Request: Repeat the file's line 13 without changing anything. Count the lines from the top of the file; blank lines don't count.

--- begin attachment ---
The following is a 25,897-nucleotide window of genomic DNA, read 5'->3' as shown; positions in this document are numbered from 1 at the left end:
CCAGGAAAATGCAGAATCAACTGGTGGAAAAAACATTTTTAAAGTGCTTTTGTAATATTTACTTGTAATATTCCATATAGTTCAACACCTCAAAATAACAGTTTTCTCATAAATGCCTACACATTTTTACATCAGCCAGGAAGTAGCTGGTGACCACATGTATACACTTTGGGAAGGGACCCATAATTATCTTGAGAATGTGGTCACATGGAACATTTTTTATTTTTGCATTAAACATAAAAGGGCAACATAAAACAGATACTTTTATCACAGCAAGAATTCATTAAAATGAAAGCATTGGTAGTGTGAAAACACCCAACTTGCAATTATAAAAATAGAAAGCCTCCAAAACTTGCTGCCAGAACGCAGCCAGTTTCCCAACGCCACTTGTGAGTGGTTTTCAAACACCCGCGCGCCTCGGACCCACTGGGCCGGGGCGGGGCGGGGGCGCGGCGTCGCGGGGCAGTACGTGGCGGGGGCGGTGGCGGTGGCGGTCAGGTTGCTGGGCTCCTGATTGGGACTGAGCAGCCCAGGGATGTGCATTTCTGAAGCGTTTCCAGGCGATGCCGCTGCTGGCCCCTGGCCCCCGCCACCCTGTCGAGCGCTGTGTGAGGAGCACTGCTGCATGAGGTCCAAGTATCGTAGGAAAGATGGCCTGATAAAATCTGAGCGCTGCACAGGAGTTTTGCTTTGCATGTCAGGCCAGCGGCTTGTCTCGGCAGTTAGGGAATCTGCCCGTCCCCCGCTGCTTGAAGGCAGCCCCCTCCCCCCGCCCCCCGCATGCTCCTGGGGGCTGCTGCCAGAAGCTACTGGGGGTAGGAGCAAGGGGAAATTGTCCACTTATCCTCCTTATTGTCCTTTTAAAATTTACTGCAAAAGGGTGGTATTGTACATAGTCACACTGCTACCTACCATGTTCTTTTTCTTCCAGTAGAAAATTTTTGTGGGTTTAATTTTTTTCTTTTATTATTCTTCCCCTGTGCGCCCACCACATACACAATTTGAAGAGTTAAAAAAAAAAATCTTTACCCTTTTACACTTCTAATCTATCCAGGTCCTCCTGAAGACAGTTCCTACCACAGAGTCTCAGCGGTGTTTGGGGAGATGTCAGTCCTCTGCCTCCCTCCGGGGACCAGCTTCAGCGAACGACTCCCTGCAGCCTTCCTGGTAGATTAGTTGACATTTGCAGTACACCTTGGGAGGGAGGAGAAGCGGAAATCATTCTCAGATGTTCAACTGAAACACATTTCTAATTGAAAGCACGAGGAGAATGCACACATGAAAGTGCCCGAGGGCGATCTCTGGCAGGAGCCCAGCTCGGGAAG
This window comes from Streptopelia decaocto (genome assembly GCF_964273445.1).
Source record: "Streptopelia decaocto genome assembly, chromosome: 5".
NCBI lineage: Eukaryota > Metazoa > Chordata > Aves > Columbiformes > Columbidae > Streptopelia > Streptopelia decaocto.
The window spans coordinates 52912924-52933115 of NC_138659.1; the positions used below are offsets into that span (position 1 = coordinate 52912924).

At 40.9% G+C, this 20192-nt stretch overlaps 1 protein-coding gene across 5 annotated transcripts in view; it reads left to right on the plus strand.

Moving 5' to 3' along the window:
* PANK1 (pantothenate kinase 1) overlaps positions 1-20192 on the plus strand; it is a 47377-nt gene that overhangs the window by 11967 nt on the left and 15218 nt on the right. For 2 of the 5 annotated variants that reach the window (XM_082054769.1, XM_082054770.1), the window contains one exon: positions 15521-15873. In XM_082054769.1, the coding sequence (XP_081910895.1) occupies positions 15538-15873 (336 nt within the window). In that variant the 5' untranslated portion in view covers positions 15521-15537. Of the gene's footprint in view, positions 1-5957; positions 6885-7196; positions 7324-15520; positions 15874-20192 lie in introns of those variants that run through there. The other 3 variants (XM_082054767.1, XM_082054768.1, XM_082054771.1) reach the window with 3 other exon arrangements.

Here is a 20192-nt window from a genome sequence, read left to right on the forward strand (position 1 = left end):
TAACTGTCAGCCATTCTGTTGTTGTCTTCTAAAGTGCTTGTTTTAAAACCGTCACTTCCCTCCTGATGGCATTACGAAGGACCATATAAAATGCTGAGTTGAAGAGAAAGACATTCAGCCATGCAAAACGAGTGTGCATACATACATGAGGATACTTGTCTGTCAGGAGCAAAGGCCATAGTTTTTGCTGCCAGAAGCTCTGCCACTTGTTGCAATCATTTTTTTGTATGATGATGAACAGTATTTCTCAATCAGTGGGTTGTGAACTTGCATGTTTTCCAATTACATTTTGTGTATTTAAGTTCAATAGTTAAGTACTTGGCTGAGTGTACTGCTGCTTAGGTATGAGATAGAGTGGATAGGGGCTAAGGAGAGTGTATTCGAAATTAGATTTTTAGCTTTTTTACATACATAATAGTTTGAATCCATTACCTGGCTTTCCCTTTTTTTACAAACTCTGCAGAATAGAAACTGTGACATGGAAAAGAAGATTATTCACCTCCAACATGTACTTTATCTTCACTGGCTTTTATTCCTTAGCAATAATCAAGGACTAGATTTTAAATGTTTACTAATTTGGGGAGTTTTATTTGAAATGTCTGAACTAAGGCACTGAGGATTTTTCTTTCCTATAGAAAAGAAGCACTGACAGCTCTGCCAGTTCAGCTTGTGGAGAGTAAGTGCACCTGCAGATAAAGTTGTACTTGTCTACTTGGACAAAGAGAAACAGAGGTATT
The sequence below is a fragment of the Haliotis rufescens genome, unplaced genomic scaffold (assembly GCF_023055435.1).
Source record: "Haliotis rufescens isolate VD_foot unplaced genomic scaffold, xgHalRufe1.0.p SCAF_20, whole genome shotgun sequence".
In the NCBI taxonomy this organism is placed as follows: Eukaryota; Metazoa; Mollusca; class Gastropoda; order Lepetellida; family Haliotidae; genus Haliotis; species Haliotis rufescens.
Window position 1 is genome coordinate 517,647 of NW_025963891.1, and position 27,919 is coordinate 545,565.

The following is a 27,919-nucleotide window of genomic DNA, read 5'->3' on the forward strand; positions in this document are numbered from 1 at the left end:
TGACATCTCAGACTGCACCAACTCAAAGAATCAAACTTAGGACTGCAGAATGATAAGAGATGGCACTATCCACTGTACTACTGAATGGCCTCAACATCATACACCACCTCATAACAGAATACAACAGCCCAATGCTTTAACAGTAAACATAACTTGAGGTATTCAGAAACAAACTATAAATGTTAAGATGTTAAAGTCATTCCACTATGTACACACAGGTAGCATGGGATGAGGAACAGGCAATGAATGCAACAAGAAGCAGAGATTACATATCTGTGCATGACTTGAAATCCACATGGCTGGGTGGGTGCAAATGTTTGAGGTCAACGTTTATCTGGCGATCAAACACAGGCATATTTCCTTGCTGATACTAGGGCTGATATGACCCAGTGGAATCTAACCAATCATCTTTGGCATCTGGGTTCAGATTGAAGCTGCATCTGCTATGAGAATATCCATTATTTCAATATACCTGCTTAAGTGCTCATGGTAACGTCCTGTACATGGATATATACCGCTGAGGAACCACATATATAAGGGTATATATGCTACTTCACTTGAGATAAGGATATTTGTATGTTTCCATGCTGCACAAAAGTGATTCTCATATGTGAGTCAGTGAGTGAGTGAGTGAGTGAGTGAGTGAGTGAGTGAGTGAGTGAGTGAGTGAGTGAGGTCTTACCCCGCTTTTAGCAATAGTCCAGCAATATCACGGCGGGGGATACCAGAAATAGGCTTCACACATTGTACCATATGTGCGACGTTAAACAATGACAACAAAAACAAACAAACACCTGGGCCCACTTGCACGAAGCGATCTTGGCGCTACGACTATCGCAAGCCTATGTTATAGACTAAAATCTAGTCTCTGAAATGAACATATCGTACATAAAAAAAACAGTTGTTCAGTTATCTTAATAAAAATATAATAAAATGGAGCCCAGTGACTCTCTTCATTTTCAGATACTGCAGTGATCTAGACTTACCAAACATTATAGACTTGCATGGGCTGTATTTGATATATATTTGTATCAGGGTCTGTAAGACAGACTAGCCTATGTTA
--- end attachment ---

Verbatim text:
Source record: "Haliotis rufescens isolate VD_foot unplaced genomic scaffold, xgHalRufe1.0.p SCAF_20, whole genome shotgun sequence".